Also note that their newest line of cameras, the HERO3+ (plus) are only smaller in size and lighter in weight. As of now, the Black Edition for both Hero3 and Hero3+ are only a few dollars different in terms of price, so go for the plus! And now that the HERO4's are out, check the prices of previous versions as they'll be dropping slowly. Unless of course you want the newest of the new, check out their HERO4!
​​​​​​​A. It depends on how big of a memory card you use with your GoPro. GoPro cameras work with standard SD cards, which are affordable and come in all different quantities. In most cases, it pays to get a memory card with plenty of storage. GoPro videos, especially those shot in 4K, can produce especially large files that can eat up storage faster than you think. We recommend getting an SD card with at least 128GB of available storage.

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Some GoPro cameras have user-replaceable batteries, and some don’t. If you need a camera for camping or several days away from home, you’re going to want the former. If you buy a GoPro camera with a swappable battery, you can keep extras with you, so you’ll never miss filming the perfect moment. On the other hand, if you’ll only be using your camera for an hour or two at a time, you can save money by getting a model without a user-replaceable battery.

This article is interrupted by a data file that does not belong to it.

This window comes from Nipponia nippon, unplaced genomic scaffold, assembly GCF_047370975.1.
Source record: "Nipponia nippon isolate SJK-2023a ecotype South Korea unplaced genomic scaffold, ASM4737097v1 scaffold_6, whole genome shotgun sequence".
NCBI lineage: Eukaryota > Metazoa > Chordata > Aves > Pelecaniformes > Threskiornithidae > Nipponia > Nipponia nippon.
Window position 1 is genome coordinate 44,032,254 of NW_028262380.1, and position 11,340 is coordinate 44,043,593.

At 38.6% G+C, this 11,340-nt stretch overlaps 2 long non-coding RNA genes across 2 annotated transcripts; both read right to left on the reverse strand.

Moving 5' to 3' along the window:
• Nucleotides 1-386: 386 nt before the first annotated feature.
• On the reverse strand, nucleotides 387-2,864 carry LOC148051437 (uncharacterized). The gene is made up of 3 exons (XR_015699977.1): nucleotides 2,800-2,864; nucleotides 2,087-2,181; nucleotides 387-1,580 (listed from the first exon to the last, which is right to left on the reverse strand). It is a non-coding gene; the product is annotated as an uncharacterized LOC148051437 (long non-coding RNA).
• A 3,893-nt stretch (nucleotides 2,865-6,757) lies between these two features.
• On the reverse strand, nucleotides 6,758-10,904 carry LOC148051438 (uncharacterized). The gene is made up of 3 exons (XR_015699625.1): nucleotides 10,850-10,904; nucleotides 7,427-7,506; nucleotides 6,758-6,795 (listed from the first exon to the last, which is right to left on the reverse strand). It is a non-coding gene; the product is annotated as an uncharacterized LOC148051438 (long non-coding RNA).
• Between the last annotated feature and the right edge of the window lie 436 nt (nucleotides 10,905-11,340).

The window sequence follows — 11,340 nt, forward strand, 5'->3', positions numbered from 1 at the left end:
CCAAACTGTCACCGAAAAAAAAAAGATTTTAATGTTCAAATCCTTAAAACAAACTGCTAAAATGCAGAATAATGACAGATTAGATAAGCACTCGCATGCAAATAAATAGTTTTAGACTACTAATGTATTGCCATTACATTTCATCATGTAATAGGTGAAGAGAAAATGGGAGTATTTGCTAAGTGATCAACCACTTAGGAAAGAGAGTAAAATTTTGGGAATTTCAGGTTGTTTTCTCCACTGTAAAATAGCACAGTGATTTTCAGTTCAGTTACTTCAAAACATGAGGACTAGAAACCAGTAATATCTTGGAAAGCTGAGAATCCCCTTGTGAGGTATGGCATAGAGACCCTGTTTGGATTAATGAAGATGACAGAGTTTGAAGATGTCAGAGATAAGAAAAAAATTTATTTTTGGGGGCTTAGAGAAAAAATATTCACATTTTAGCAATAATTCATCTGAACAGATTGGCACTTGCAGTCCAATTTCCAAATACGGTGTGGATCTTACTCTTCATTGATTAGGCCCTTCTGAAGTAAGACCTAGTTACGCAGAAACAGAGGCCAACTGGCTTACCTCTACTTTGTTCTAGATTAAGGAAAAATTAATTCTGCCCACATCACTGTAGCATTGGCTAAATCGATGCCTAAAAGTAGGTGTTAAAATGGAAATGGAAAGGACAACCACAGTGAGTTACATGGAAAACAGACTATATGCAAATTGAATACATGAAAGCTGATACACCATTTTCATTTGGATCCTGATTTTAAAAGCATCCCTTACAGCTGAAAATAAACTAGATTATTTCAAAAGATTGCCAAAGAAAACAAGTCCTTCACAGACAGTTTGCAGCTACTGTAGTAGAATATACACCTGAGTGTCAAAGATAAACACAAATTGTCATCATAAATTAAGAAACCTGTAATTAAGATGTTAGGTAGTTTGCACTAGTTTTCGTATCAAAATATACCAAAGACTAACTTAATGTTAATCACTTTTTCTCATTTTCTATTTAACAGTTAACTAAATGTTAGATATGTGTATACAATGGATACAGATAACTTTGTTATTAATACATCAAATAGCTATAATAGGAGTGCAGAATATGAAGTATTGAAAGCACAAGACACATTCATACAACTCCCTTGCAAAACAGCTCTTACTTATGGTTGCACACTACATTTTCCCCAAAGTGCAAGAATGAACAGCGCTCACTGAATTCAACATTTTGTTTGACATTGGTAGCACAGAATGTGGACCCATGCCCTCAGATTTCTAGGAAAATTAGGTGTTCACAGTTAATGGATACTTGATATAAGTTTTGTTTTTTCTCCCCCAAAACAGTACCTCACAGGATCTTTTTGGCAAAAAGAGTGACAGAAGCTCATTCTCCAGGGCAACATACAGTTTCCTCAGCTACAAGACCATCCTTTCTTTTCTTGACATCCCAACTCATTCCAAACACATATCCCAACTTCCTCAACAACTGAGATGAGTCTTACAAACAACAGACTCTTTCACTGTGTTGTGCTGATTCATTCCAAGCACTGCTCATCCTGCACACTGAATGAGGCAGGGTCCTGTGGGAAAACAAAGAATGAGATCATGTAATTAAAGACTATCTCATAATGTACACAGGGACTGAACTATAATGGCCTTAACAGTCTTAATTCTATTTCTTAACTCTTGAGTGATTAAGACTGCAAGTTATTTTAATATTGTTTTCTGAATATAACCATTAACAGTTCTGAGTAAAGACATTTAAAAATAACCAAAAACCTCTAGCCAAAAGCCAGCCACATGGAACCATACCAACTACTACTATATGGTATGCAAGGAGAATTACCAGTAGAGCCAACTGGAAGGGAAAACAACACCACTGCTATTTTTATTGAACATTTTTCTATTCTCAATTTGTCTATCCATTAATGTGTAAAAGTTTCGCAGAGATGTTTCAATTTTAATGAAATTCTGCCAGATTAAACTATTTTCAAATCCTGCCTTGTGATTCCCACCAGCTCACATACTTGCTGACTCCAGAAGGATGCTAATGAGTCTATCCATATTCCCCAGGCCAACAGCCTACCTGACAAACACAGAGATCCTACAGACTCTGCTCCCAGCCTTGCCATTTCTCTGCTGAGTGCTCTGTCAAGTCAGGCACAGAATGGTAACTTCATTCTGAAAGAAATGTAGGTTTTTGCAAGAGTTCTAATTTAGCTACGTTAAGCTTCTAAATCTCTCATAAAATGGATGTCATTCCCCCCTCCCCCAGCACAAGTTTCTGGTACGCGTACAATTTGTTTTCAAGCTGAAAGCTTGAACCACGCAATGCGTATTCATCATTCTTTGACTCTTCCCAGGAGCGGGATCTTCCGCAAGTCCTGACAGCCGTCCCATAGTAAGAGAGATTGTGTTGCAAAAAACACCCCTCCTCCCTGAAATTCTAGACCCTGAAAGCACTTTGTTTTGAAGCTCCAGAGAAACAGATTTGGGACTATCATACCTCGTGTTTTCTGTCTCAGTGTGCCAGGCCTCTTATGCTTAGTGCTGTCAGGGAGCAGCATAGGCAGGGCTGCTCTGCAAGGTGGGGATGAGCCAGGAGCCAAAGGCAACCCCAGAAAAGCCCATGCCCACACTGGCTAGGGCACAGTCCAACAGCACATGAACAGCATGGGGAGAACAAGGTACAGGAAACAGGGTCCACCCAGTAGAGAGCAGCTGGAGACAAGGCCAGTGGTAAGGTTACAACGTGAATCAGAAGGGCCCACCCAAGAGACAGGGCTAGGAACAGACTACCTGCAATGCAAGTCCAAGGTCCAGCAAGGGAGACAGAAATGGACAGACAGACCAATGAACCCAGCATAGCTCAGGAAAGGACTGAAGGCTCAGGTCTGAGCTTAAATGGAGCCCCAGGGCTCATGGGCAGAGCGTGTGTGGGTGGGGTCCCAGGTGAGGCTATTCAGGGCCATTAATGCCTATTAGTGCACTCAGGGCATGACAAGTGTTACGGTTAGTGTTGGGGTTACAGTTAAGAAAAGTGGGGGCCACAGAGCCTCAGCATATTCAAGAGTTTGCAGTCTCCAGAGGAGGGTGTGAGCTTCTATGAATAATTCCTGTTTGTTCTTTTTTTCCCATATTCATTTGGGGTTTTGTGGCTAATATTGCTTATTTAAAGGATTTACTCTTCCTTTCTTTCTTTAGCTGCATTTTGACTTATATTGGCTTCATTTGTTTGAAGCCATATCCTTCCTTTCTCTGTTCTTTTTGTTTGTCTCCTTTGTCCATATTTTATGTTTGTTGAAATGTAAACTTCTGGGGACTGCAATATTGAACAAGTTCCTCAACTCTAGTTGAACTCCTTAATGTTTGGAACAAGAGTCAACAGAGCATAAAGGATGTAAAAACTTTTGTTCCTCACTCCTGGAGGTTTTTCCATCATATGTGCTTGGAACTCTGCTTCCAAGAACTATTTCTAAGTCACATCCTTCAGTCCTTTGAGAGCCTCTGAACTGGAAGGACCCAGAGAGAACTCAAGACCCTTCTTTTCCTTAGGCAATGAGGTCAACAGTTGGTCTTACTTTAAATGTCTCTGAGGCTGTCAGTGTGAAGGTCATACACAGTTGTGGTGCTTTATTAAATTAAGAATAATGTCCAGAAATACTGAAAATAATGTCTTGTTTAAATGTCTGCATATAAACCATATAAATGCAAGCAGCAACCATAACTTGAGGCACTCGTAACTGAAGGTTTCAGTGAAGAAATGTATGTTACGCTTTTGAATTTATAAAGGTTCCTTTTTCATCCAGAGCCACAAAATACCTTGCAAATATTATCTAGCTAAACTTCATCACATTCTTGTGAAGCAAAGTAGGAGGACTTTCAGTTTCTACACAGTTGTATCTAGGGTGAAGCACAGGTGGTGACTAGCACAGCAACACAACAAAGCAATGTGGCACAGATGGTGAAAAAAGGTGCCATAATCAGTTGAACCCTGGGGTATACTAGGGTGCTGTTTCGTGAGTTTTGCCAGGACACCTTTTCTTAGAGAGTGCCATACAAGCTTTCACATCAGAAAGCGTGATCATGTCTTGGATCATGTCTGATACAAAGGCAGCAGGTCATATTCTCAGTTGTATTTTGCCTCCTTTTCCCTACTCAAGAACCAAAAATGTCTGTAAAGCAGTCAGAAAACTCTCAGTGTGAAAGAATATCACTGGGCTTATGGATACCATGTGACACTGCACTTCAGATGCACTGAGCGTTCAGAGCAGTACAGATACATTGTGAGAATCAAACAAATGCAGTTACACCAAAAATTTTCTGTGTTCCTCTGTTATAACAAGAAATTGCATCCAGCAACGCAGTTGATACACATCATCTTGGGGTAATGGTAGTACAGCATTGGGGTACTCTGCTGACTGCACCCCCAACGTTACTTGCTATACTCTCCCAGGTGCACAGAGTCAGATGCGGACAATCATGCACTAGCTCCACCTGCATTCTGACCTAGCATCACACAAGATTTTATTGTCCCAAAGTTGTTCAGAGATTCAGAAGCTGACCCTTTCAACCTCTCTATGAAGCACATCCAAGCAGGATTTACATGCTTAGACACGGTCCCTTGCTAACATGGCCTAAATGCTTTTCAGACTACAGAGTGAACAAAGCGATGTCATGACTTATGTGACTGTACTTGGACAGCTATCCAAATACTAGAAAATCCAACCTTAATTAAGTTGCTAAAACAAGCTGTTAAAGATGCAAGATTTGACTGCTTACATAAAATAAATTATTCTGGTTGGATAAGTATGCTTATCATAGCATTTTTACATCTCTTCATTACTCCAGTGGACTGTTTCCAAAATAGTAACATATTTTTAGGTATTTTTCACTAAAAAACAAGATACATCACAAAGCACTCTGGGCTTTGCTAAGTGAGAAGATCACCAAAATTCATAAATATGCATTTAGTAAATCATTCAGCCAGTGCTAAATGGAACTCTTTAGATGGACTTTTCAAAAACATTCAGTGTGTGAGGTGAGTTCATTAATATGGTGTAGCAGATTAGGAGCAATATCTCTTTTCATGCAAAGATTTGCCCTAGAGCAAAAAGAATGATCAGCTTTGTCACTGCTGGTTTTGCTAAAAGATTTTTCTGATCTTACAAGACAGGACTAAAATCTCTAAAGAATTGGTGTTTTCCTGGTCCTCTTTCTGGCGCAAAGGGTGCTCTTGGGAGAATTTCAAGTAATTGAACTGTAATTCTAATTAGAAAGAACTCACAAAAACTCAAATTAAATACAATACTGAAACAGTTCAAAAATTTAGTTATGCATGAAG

What kind of SD cards do GoPros use?


GoPro cameras are great for hands-free, point-of-view recording — but that doesn’t mean they can replace a camcorder or larger DSLR or mirrorless camera. For advanced users, a GoPro’s lack of fully manual control may be problematic (you can set exposure compensation using the Protune feature, but you have no direct control over aperture and shutter speed). The lack of buttons and dials also means you’ll have to rely on the touchscreen or your smartphone to make changes, which is fine for set-it-and-forget-it adventure filming, but isn’t great if you need to make adjustments on the fly.

Which GoPro accessories to get?


GoPro is leading the charge toward consumer-created virtual reality (VR) environments, and their first VR-ready cameras make it happen with what they’ve dubbed “spherical capture,” which is pretty accurate, given the 360° field of view they record. VR is still a nascent technology, but it’s definitely the future. If you’re an early adopter, you’ll want to pick up a GoPro with spherical capture.

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